China's ever-expanding tourism market is the place all the major players in the world's hospitality industry are eying with envy. And it seems they are all lining up to get a slice of the pie.
America's massive Starwood Hotels and Resorts has been the latest chain to announce ambitious plans for its operations throughout China, claiming it will within three years add a further 100 hotels to the 75 it is currently operating throughout the country.
Starwood says much of its development will be aimed at China's "second- and third-tier" cities, rather than the major provincial capitals but that it will still be opening the doors to seven more of its Sheraton brand establishments by the end of September. Those hotels will be spread through the cities of Beijing, Xian, Chongqing, Zhenjiang and Hangzhou.
The company's first project in China was the Great Wall Sheraton in Beijing in 1985 and it believes that it is only a matter of time before its operations there outstrip the 450 hotels it currently operates across the United States.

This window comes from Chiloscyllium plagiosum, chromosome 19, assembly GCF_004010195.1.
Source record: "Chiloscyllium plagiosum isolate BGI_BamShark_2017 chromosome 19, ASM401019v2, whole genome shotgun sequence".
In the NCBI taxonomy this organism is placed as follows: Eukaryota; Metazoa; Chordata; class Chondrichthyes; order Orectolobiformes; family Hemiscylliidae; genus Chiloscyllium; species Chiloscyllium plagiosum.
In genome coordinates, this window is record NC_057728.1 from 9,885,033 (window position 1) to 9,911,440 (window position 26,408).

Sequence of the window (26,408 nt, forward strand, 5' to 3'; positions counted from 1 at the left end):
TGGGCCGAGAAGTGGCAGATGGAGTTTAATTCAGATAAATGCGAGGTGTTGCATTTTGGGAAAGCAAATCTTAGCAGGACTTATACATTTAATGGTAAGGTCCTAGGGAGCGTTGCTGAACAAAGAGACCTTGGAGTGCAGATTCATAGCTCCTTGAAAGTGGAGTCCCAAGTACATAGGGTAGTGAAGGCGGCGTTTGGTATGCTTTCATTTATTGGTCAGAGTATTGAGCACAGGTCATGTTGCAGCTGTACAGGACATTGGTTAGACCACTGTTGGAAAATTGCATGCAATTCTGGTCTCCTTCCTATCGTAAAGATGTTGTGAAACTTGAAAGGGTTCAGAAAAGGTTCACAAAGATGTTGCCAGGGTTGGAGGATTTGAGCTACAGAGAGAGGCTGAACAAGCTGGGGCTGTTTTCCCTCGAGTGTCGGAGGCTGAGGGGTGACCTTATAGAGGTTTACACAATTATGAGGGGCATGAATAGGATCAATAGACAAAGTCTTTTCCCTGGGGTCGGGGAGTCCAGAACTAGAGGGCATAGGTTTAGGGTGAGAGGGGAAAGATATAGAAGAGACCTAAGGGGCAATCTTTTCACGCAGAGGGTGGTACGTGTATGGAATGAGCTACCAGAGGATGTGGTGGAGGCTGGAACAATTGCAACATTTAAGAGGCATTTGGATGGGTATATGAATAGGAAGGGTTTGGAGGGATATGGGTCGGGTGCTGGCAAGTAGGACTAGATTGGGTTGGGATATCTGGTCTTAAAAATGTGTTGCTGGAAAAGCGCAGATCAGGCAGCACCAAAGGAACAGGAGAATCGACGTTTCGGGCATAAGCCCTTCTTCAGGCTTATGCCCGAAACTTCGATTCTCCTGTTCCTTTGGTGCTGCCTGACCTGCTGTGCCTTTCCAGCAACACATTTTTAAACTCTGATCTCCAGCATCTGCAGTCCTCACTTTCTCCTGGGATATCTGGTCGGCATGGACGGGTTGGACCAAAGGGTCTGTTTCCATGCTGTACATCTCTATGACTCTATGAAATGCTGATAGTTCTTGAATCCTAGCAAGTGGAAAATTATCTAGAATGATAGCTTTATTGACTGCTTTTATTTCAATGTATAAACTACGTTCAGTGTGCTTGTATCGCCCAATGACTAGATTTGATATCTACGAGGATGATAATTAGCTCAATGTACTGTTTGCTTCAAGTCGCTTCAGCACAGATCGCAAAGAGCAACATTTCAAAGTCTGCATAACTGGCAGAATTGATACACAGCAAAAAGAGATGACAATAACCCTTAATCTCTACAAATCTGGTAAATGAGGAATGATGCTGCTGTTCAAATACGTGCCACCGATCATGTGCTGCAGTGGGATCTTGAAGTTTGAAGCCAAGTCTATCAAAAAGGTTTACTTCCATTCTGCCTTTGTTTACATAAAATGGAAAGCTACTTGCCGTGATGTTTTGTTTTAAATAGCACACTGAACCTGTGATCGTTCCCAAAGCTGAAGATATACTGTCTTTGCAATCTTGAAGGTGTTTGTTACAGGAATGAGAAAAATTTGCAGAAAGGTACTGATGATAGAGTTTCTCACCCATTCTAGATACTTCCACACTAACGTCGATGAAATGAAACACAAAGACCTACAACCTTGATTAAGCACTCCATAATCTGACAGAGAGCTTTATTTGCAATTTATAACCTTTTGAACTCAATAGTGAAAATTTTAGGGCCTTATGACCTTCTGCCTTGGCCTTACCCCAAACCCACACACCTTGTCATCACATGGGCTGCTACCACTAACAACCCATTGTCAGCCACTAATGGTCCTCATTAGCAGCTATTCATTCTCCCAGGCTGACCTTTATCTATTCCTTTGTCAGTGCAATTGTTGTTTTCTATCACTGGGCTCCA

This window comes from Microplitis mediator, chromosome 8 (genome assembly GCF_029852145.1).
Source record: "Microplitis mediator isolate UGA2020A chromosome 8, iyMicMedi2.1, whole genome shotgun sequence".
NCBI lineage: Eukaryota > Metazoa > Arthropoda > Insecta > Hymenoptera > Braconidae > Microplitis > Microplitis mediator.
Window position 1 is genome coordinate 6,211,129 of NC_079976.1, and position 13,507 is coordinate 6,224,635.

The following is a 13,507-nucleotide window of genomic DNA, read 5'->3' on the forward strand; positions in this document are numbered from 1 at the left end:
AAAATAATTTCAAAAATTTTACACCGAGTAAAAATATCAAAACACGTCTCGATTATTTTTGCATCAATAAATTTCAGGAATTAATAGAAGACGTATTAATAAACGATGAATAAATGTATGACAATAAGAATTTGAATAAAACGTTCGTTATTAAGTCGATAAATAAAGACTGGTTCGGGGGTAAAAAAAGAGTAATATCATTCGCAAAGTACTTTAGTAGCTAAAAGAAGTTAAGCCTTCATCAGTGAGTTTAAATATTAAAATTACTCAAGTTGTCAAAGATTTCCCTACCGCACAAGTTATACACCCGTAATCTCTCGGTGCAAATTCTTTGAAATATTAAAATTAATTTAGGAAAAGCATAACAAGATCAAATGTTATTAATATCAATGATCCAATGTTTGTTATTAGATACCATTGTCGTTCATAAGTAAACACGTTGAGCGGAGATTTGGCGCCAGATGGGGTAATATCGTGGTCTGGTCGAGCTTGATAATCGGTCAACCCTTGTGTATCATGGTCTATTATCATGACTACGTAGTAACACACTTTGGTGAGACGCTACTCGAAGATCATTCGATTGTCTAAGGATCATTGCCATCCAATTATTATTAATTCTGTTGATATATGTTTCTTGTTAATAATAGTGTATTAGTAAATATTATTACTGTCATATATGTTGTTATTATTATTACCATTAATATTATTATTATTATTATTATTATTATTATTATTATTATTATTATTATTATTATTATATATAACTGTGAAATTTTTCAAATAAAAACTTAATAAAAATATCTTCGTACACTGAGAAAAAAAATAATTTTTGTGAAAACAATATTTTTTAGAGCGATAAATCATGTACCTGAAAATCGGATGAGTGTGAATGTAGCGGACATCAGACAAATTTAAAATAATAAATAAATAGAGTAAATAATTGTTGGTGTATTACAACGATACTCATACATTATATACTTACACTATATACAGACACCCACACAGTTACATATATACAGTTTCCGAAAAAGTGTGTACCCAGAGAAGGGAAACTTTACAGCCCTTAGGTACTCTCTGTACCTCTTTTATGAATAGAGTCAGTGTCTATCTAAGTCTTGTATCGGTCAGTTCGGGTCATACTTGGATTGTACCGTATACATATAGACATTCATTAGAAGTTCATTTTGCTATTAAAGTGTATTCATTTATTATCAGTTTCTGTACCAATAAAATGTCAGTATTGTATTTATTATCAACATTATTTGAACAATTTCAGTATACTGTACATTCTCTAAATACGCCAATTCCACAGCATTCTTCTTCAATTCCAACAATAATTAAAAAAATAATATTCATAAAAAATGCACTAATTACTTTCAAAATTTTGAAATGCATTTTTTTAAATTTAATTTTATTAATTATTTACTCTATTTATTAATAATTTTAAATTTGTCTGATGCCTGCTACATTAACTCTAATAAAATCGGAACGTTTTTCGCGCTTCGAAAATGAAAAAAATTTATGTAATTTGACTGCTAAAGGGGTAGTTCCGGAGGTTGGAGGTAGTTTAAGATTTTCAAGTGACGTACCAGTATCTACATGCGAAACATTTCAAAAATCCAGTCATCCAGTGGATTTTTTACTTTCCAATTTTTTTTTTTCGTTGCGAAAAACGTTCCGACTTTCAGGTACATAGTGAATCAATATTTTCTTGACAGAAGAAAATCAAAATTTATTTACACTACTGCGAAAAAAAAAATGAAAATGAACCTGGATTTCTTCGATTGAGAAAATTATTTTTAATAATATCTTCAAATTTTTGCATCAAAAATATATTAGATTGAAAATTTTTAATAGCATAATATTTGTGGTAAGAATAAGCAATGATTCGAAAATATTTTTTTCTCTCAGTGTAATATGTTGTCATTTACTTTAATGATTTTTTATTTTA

Starwood's confidence in the Chinese market seems to be shared across the board.
The world's largest hotel chain (at least by number of rooms) is the InterContinental Hotels group and it believes its current crop of 137 hotels in China will be doubled within five years.
Hilton Hotels & Resorts meanwhile has 15 hotels across the nation now, 49 being developed and hopes to have around 100 opened within five years.
The reasons for all this expansion are pretty plain to see. Income from domestic tourism in China has already topped the one trillion yuan mark (10 billion euros) this year - a rise of 16 percent - while there have been 66 million inbound trips recorded during that period, according to the National Tourism Administration.
The NTA says that apart from the construction of new hotels, China currently has 3,837 tourism projects underway.
As well as the healthy domestic traffic, China welcomed 53 million visitors in 2010 - and hoped to lure 188 million by 2015.